A growing number of educators around the world believe that project-based learning (PBL) is an important instructional approach that allows students to master academic skills and content knowledge, develop skills necessary for future success, and build the personal agency needed to tackle life’s and the world’s challenges.
Many districts are either already using PBL or are on the verge of using this approach in classrooms. Educators can find a wealth of resources on how to plan for and get started with PBL, but until recently, there were far fewer resources on what the outcome of high-quality student experiences ought to look like. As we move toward more student-centered approaches, we needed a framework that is just that—centered on the students.
Therefore, a new Framework for High-Quality Project-Based Learning (HQPBL) was developed to help teachers better prepare young people to contribute in the innovation economy. The Framework was developed by more than 100 educators from around the world who already use PBL.
HQPBL student success stories
Students who are already having high-quality PBL experiences highlight what is possible and how we can better improve our own instructional practices.
Albemarle County (VA) Public Schools (ACPS)
Most projects in ACPS are tied to the local area, a region of the country rich with history and culture, and invite students to explore their own community. From elementary students investigating attractions and writing to the Mayor to high school students considering what makes memorials important to society, there is no lack of authenticity and collaboration. Students work on projects tied to a real cause or community issue, and they also solicit community feedback, advice, and expertise to improve their public products. Throughout all of the HQPBL experiences in ACPS, there is real attention to helping students learn how to manage their work on their own, reflect on what they have learned, and keep track of their own progress.
Thrive (CA) Public Schools
At Thrive Public Schools in San Diego, California—a school network with a strong focus on HQPBL—projects are a necessary part of reaching the diverse population served by the school. About half of the district is eligible for free/reduced lunch, one in four are identified as exceptional learners, and nearly 30 percent of students speak a language other than English at home.
HQPBL experiences are igniting enthusiasm in students starting in kindergarten, where the youngest students are collaborating on intellectually challenging problems—and they’re seeing real-world impact. As students advance, their experiences build with greater complexity; however, PBL is not the district’s only approach to learning. Thrive embraces a solution that melds PBL with blended-learning rotations and social emotional learning. “Our belief is that without PBL, you won’t have kids inspired enough to get to and through college,” says Nicole Assisi, chief executive officer of Thrive Public Schools.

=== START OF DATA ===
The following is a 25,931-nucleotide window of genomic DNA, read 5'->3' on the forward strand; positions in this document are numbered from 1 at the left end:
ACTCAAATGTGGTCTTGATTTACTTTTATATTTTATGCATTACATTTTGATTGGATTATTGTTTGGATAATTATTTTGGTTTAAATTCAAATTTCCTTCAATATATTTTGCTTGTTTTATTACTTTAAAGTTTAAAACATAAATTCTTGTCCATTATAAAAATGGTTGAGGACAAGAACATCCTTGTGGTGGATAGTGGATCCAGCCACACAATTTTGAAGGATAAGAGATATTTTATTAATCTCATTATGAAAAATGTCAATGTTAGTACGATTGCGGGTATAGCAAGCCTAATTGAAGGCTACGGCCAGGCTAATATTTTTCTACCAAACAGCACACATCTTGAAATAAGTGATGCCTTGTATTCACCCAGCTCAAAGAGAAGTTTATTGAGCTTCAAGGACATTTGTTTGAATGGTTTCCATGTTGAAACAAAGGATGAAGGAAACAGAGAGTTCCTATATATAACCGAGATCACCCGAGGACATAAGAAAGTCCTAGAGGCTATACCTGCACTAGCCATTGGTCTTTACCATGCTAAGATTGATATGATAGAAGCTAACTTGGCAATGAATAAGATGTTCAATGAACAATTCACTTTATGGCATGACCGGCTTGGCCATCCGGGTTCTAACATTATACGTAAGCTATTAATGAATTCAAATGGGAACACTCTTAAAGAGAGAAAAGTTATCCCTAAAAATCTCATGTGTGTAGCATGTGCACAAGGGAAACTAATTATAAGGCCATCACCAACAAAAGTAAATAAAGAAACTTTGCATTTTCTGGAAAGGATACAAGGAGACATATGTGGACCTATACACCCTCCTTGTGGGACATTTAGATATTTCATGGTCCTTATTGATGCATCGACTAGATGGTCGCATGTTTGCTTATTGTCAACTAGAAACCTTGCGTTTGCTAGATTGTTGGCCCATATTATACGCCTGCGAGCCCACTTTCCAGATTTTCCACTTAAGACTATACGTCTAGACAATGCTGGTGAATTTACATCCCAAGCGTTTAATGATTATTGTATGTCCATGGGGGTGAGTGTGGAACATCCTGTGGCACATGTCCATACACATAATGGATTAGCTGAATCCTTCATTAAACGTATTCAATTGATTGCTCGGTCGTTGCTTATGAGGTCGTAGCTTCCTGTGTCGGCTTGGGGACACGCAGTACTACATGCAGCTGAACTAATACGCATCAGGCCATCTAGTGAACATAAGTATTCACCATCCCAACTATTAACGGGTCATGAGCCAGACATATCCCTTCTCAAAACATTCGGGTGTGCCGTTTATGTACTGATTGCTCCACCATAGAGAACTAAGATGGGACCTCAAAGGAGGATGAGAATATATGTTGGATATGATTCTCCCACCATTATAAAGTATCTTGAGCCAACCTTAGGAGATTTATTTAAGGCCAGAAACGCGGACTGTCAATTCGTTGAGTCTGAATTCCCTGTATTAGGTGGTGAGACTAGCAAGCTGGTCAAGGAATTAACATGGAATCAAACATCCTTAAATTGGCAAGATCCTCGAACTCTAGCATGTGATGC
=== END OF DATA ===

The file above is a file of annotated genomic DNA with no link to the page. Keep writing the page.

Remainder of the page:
How to use the framework
Until now, there has not been a common guidepost and language for describing what high-quality PBL student experiences look like. The Framework includes six criteria that are meant to serve as a baseline for educators, organizations, parents, and students. Here are some tips from educators on how to use the Framework.
- Incorporating student voice. One of the best ways to understand if students are experiencing HQPBL is to ask them. Use the Framework as a way to interview students about their experiences in your classrooms.
Pro tip: Have students talk through each of the criteria and use one of their projects as an example in their explanations.
- Professional Learning Communities (PLCs). We know many educators have used the Framework as a starting point for their PBL PLCs and unpack where they are in their own practices.
Pro tip: Unpack one of the six criteria at each meeting, decide how comfortable you are with your current practice, and articulate a goal for yourself.
- Observations and professional development (PD). While the Framework is not designed to be a rubric or evaluative, you can use it to guide your observations of other PBL classrooms and work. It is great resource to advance your own learning and can be used in PD.
Pro tip: Ask colleagues you respect and admire to think about PBL student experiences with you and analyze student work to see if you can find evidence of the six criteria.
- Conversations about quality. We are very comfortable talking about lesson plans and quantitative student data, but we spend less time talking about qualitative outcomes when it comes to students. It is time educators get back to thinking about quality and student-centered outcomes. Use the Framework to facilitate conversations about PBL experiences and their quality.
Pro tip: Generate question stems, such as: “Why is authenticity important to PBL?” or “What do public products look like in our PBL?”